In the aftermath of a hurricane or natural disaster, policyholders may have questions about the insurance process, including what is covered and what isn’t. Here are some answers to many of these common questions.
A. Standard homeowners and renters insurance policies do not cover flood damage, including damage from a storm surge. Flood coverage requires a separate policy from the federal government’s National Flood Insurance Program (NFIP), or from some private insurance companies.
A. Yes, it is—and, therefore, storm surge is covered by your flood insurance policy. A standard homeowners insurance policy does not cover damage from floods, such as flooding from a storm surge.
A. Flood damage is caused by an overflow of inland or tidal waters and is defined as a general and temporary condition of partial or complete inundation of two or more acres and two or more properties of what is normally dry land. So if only one property is damaged, then that is not considered flood related.
A. Property insurance covers damage from windstorms, such as hurricanes and tornadoes, to the “residence premises,” whether it is a single-family home, a duplex where the policyholder lives in one of the units, or any other building where the policyholder resides as shown on the insurance declarations page. A standard homeowners policy also applies to attached structures, such as a garage or deck, and “other structures” that are unattached, such as a separate garage building or shed and swimming pools. The policy includes coverage for damage to contents.
A. A renters policy covers personal belongings that are damaged by wind from the storm. Damage from flooding may be covered under some, but not all, renters policies. A separate renters flood policy can be purchased from the NFIP. Damage unrelated to your personal possessions, such as part of the apartment’s structure like the walls and floor, is covered under the building owner’s policy.
A. If you have purchased a co-op or condominium policy for your apartment or townhouse, you are covered for damage to the interior space of your home. The condo association’s insurance might have coverage for your fixtures, wiring or plumbing, or it may only provide coverage from the “bare walls” and not what is behind them. You can obtain a copy of the master policy to better understand what is covered.
A. Flood damage to vehicles, including flooding from a storm surge, is covered if you have purchased comprehensive coverage, also known as “other than collision” coverage, which is optional with a standard auto policy. Four out of five drivers choose to buy comprehensive coverage.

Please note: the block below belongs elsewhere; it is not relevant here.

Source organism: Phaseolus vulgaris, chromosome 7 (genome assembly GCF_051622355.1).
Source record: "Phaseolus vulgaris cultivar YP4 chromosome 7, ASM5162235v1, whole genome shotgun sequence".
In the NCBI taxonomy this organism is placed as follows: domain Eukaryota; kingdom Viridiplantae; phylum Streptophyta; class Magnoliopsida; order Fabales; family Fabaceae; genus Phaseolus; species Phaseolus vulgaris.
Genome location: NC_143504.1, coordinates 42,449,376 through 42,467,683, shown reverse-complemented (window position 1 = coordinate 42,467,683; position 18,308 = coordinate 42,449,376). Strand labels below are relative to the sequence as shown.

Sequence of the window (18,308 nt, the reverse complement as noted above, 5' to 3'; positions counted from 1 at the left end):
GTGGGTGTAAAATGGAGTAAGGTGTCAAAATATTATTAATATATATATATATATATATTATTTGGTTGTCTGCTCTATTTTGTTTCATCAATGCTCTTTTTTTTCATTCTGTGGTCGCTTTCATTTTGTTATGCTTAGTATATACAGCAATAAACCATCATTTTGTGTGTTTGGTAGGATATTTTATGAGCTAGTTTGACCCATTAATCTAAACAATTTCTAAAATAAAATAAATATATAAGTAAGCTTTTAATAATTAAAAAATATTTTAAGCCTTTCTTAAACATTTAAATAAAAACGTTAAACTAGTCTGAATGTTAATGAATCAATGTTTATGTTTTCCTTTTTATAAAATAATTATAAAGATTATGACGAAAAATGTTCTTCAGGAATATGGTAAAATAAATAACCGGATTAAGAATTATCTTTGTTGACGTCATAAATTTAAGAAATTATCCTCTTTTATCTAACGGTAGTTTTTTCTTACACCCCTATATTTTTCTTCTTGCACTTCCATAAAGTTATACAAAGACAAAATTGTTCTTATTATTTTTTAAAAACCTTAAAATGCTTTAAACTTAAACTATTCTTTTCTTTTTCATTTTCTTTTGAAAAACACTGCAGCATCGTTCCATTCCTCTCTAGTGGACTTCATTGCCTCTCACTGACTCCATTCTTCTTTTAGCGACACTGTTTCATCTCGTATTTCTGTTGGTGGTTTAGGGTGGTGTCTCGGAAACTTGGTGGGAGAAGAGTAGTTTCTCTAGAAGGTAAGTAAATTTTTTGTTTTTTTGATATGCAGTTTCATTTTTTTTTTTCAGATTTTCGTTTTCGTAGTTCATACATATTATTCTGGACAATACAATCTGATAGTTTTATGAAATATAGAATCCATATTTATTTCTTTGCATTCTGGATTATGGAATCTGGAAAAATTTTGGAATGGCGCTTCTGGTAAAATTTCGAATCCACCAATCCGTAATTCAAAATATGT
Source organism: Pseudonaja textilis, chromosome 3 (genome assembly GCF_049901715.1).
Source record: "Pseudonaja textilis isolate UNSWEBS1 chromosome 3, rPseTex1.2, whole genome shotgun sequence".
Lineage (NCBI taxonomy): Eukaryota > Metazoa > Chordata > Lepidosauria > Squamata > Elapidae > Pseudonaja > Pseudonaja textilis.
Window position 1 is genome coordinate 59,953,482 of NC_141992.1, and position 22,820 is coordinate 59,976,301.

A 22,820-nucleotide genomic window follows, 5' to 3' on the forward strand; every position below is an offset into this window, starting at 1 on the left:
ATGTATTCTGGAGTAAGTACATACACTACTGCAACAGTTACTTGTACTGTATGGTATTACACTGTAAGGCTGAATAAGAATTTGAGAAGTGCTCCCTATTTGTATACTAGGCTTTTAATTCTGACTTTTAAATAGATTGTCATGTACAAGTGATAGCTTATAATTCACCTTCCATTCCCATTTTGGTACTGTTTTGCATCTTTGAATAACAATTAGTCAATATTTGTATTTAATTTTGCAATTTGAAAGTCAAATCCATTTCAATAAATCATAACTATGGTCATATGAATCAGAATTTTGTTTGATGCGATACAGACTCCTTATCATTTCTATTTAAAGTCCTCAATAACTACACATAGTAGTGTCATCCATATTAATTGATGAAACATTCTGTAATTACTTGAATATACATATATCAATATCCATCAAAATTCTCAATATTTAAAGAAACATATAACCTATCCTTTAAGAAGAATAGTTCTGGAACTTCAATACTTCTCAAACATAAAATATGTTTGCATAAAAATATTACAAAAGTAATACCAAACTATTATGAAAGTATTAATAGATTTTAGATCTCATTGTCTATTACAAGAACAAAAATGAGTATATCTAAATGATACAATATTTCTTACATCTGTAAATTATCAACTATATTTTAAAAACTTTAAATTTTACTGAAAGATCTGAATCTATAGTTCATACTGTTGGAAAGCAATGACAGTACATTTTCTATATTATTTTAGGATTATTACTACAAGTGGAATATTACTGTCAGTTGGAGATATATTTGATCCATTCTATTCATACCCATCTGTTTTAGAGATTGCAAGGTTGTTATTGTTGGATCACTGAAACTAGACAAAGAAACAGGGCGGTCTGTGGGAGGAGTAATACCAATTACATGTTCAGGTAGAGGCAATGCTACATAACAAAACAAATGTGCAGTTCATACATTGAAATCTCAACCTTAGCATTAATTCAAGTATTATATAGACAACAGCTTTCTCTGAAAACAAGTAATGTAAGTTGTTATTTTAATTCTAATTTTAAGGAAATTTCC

A. Yes. Do not wait until a claims adjuster arrives to make temporary repairs that will prevent further damage. Most insurance policies will reimburse you for the expense of making such reasonable and necessary repairs, up to a specified dollar amount. In fact, most policies require you to take these preventive steps. Be sure to save all the receipts from purchases related to your repairs so you can be reimbursed.
A. Following a hurricane, some insurance companies may include food-spoilage coverage, usually for a set amount that can range from $250 to $500 per appliance. Check with your insurance professional.
A. The declarations page of your insurance policy details the exact dollar amount of your hurricane deductible. Whether a hurricane deductible applies to a claim depends on the specific “trigger”, which can vary by state and insurer and may be linked to wind speeds.
A. Yes. Sometimes there may be additional damage that becomes evident in the months following a significant storm. Filing a claim, even if the damage total is under your deductible, will protect you in the event further repairs are needed. And if your home suffers damage from more than one storm in a single season, the damage from the first storm may apply toward the deductible amount.
A. Homeowners insurance policies do not pay for removal of trees or landscaping debris that did no damage to an insured structure. If a tree hit your home, that damage is covered; if your tree fell on your neighbor’s home, his or her insurance company would pay for the damage. However, if the felled tree was poorly maintained or diseased and you took no steps to take care of it, their insurer may seek reimbursement from you for the damages.
A. Most homeowners and renters policies cover additional living expenses—any costs over and above your customary living expenses—when you are displaced from your home by a covered loss (such as wind damage) and need temporary shelter. The amount is generally 20 percent of the total insurance you have on your home. Some insurers pay more than 20 percent; others limit additional living expenses to an amount spent during a specific time period. Keep all your receipts to document your expenditures.
A. Generally, expenses related to evacuation are only covered if there is also damage to your property. This is because the coverage is part of the property policy.
A. No, it is not. Texas law has strong protections for consumers, and those protections remain in place. A law that will effective Sept. 1, 2017 (HB1774) simply requires that an insurance company be given written notice of legal action before a lawsuit is filed. It does not bar any individual from having access to the courts nor does it prevent consumers from seeking legal counsel.
A. You have a right to hire outside claims help; however, be aware that it comes at a cost as public adjusters are paid a percentage of your claim and legal assistance is often charged at an hourly rate. The insurance premiums you pay include the services of a claims adjuster when it comes time to file a claim. Their job is to serve you and help you recover and rebuild—if you’re not satisfied with the results, you can contact the claims manager. Every natural disaster gives insurers an opportunity to do their best for you, and that should be your expectation.